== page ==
If I were running it as a tabletop game, I would allow the players to join their choice of factions, and even potentially swap over (an Alliance orc, a Horde dwarf, etc.) given a good story. I would also allow them to join the groups which are currently in-game as neutral to both (Cenarion Circle, Steamwheedle Cartel, Argent Dawn/Crusade, Kirin Tor, etc.).

In that case, I would potentially create a new goblin faction (based out of Undermine), perhaps allied with elements of the naga breaking away from Vashj and Azshara, and with a new pirate faction (similar to the Southsea or Bloodsail, but not allied with either). This would be a great way to introduce Kul Tiras, which given the hostility between Theramore and them (in a father-daughter spat) they might even be non-Alliance humans at this point. Given that the break was over the friendliness between Jaina and Thrall, Kul Tiras would not be allied with Horde.
WoW does have that Defias Traitor, that is helping out the Alliance. I don't see why anyone who is nominally part of a faction, should not be able to turn against that faction in the same way.

If I got to run a tabletop WoW game, I wouldn't have the IFF telepathy that the game has, but I do think that maybe factions should initially be hostile or friendly to people based on their apperance.

And if I got to play in a tabletop WoW game, I would love to play an independent Forsaken that wants to carry on with whatever they were doing before they were transformed into undead.
Bonetti wrote:
Big Mac wrote:So you think that the Emerald Dream would have an identical map to Azeroth? What would be different? Just the NPCs?
Well... it depends. The Emerald Dream is somewhat like the Feywild -- it's a primordial Azeroth untouched by the sentient races. (And yet, the art for it has giant statues and other signs of long-lost civilizations, so something lived (lives?) there.)

However, very large shocks to Azeroth echo in the Dream, and nightmares from the Dream affect Azeroth (e.g. Wailing Caverns). It is also known that something is stirring in the Dream, but I'm not sure it's been explained yet.

I haven't seen a definitive map, but based on what I've read the Sundering which split the continent in three (and created the Maelstrom) should have been reflected in the Dream, and that may have opened it to the influence of the Old Gods which were buried deep underground (and now are trapped in various locations from the sundering -- one's almost certainly under the Maelstrom, one ended up in Darkshore, one ended up under Silithus, and one ended up under Storm Peaks -- or they freed themselves enough to move). If the worlds are linked enough, breaking their prison could have given them the ability to touch the Dream.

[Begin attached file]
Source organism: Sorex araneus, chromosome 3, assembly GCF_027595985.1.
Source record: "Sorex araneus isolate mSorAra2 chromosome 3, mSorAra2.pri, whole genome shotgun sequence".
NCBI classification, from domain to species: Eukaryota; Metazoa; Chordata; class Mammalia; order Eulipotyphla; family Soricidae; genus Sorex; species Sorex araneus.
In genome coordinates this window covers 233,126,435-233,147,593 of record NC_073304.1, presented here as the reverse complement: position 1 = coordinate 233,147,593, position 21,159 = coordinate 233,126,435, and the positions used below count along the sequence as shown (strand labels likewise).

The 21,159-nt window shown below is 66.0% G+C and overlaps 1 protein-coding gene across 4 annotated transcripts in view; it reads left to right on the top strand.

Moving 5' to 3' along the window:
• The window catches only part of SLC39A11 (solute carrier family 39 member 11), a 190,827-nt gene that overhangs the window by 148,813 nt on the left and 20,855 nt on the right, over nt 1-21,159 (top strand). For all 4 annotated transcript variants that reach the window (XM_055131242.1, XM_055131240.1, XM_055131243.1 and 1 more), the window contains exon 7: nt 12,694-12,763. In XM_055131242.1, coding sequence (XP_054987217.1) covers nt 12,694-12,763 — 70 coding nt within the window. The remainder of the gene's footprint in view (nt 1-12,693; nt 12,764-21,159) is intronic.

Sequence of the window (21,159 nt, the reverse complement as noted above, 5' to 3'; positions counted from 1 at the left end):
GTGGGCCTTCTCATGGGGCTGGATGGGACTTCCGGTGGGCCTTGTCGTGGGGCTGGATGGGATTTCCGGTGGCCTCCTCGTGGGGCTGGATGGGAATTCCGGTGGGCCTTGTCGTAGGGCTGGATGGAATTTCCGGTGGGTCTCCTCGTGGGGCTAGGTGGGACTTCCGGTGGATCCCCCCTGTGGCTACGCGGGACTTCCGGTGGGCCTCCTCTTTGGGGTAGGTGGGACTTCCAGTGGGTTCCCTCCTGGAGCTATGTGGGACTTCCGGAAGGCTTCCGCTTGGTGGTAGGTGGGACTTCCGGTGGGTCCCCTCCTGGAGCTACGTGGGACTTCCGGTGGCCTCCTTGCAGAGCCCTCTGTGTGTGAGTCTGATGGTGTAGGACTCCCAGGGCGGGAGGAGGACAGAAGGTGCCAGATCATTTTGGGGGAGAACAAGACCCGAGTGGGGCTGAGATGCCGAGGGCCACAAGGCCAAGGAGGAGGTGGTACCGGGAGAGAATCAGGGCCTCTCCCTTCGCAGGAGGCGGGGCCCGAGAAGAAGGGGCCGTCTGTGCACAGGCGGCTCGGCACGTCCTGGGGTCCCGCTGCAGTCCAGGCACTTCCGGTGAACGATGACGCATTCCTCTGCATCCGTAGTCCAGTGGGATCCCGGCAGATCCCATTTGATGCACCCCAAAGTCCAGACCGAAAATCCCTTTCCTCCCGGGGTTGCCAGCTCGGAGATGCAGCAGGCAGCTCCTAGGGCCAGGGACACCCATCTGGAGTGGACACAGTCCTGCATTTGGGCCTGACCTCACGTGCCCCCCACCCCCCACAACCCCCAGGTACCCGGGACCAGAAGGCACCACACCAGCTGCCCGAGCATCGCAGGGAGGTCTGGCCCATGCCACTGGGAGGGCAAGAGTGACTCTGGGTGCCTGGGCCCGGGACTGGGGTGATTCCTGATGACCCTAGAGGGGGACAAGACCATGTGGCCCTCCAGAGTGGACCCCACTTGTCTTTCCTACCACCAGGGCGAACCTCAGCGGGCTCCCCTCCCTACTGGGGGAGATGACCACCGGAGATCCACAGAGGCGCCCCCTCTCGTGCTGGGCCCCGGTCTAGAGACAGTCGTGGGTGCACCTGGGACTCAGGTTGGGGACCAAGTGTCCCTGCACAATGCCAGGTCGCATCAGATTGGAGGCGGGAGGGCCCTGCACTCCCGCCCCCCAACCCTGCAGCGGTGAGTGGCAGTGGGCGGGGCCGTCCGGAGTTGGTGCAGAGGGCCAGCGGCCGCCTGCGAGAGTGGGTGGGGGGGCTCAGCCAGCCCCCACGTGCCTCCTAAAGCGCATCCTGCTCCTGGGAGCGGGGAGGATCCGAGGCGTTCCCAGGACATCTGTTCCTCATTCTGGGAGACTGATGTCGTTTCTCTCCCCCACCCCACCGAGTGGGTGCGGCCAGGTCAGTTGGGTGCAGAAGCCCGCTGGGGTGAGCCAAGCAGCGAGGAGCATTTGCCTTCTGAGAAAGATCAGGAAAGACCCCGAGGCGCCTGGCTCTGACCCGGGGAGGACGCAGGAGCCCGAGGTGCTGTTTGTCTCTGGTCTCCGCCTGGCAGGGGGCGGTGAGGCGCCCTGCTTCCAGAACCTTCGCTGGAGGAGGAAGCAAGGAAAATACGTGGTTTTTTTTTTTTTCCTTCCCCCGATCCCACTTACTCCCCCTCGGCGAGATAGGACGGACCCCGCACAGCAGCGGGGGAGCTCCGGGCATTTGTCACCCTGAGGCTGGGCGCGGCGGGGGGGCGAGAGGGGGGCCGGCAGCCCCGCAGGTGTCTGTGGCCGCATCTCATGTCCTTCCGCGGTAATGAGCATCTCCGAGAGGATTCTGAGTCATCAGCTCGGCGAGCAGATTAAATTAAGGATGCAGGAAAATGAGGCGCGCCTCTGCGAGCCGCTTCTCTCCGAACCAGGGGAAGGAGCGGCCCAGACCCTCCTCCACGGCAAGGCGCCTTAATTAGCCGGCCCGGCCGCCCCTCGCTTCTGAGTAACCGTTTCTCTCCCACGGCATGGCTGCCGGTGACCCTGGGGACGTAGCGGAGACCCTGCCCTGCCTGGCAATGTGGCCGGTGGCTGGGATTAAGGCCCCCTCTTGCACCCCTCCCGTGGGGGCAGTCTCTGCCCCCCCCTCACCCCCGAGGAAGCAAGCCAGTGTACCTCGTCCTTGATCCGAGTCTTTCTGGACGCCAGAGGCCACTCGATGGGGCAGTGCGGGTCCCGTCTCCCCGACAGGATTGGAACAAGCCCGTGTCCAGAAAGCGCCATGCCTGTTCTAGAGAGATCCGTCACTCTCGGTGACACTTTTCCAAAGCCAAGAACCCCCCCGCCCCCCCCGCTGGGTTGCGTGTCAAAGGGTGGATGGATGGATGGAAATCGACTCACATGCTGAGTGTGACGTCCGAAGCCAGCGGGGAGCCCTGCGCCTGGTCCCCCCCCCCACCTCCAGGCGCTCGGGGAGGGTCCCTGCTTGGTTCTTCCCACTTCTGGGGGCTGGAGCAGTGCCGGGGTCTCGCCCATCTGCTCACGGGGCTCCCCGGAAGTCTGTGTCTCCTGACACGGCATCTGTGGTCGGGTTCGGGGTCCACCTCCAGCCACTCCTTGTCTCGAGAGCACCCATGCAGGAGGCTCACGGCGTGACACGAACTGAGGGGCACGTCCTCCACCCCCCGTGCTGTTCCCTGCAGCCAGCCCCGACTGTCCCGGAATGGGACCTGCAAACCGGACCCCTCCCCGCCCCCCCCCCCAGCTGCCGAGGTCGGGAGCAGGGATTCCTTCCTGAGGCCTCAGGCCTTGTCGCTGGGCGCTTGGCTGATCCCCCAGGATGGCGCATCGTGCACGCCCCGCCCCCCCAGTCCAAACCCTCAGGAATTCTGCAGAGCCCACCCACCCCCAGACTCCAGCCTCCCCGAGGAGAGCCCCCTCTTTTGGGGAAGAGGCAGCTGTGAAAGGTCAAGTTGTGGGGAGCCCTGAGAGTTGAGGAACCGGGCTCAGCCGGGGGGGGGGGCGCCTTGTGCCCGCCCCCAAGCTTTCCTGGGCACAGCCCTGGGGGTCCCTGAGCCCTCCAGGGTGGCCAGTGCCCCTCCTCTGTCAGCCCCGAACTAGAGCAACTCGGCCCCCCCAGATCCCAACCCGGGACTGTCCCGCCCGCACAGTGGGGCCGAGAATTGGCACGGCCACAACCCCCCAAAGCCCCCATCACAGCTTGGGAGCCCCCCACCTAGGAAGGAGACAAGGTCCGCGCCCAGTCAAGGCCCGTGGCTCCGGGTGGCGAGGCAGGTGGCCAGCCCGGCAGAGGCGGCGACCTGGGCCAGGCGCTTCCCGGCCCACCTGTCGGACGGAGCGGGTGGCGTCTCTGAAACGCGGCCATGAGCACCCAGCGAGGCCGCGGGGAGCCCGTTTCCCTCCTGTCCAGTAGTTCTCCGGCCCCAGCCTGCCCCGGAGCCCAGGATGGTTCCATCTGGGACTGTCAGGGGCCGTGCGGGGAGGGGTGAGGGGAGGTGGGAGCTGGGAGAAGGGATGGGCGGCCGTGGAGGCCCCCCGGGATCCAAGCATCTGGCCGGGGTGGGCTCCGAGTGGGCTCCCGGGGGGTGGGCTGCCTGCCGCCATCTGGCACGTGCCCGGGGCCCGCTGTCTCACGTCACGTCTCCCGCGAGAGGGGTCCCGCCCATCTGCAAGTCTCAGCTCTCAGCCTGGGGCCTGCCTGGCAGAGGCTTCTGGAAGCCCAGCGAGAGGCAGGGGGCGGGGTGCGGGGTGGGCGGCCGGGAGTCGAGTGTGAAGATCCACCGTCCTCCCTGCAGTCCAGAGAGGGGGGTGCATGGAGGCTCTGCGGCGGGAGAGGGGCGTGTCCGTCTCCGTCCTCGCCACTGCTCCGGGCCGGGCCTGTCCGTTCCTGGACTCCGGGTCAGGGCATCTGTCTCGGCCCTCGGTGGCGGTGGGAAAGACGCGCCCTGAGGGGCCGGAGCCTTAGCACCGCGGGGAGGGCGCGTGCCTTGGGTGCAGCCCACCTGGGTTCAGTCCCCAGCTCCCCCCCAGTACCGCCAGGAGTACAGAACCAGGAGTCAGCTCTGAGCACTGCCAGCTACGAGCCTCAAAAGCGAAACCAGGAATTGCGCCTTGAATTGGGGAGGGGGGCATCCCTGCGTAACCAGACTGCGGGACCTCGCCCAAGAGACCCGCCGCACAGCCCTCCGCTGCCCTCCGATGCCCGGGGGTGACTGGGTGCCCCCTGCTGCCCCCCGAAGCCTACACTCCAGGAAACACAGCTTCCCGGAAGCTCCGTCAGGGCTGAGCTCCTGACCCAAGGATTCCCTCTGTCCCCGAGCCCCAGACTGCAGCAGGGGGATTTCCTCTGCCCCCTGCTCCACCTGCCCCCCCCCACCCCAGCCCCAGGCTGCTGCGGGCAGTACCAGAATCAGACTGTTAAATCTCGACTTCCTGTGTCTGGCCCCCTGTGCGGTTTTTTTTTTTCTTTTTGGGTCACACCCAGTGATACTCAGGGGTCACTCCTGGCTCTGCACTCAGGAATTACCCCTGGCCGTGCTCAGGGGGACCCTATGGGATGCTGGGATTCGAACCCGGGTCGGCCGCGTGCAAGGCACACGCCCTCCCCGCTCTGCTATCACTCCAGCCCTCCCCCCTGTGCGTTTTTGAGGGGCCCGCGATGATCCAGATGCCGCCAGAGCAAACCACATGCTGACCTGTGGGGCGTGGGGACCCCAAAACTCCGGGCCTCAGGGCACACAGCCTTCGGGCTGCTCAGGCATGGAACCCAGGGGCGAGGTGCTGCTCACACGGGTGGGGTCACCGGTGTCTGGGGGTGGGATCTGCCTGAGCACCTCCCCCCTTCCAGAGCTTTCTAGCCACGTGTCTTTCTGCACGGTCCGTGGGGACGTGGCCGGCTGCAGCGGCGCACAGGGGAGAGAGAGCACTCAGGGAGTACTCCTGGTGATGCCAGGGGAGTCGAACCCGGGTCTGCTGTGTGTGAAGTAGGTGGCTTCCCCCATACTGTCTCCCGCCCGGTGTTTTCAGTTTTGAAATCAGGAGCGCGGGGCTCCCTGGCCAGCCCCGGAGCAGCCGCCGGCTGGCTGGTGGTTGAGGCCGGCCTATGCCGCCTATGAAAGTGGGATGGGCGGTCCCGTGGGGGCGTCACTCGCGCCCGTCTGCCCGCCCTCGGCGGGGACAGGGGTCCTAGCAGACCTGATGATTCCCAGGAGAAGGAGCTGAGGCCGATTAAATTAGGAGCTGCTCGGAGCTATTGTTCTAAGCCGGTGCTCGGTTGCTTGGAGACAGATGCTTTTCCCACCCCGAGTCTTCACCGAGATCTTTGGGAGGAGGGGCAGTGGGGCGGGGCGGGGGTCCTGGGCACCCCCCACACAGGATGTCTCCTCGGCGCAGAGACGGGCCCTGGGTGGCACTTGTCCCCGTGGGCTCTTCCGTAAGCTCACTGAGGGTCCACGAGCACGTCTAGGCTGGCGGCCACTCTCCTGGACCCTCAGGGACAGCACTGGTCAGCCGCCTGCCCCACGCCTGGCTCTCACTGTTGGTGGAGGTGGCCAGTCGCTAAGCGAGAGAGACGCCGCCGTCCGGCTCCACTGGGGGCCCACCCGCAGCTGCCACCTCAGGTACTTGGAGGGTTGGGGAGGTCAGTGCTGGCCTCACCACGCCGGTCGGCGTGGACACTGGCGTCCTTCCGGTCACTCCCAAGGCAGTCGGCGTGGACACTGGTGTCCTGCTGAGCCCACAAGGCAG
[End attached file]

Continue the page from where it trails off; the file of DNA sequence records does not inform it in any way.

However, all of that is lore. From a purely technical point of view, I just don't see them building a whole new, slightly different, world the full size of Azeroth (including Northrend) just to make it greener. It's much more likely to be a lighter touch, re-using as much as possible from the existing scenery, when they do it.

It does lead me to wonder if that's a secondary goal of the revamp for Cataclysm, actually -- setting Azeroth up to be used as a base like that.
Rebuilding Azeroth to help build the Emerald Dream sounds like twice the work. But I suppose they might have rebuilt Azeroth using some sort of modular logic, like environmental Lego. If they did that, then it might be a lot easier to take the individual bricks and then throw them together to make Emerald Dream or a number of other new locations.
Bonetti wrote:In a pen and paper game, it would either be a lush, verdant version of Azeroth or it would be a throw-back to a pre-sundering Azeroth. It would depend entirely on whether I wanted the two realms separate or linked, and that would be driven by story.
That is a very interesting idea. It would certainly allow a GM to continue to use the maps invalidated by the changes.
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Re: Blizzard story developers' answers...

Post by Bonetti » Sat Jul 31, 2010 7:43 pm

Big Mac wrote:Rebuilding Azeroth to help build the Emerald Dream sounds like twice the work. But I suppose they might have rebuilt Azeroth using some sort of modular logic, like environmental Lego. If they did that, then it might be a lot easier to take the individual bricks and then throw them together to make Emerald Dream or a number of other new locations.
Not necessarily. They're rebuilding Azeroth to allow for flight (patching up all the out-of-sight areas that can't be reached now) , and it's always been two levels anyway (terrain + completely fixed features, and a layer of doodads "spawned" on top). In the older datafiles, they've hand-crafted what amounts to one giant 3D mesh per zone, which fit together seamlessly (or maybe it really is just one giant mesh -- either way...) That left it perfectly static, with only the doodad layer being able to be changed. Anything which can be interacted with is a doodad -- including the cannon in Deadmines and the door which is destroyed.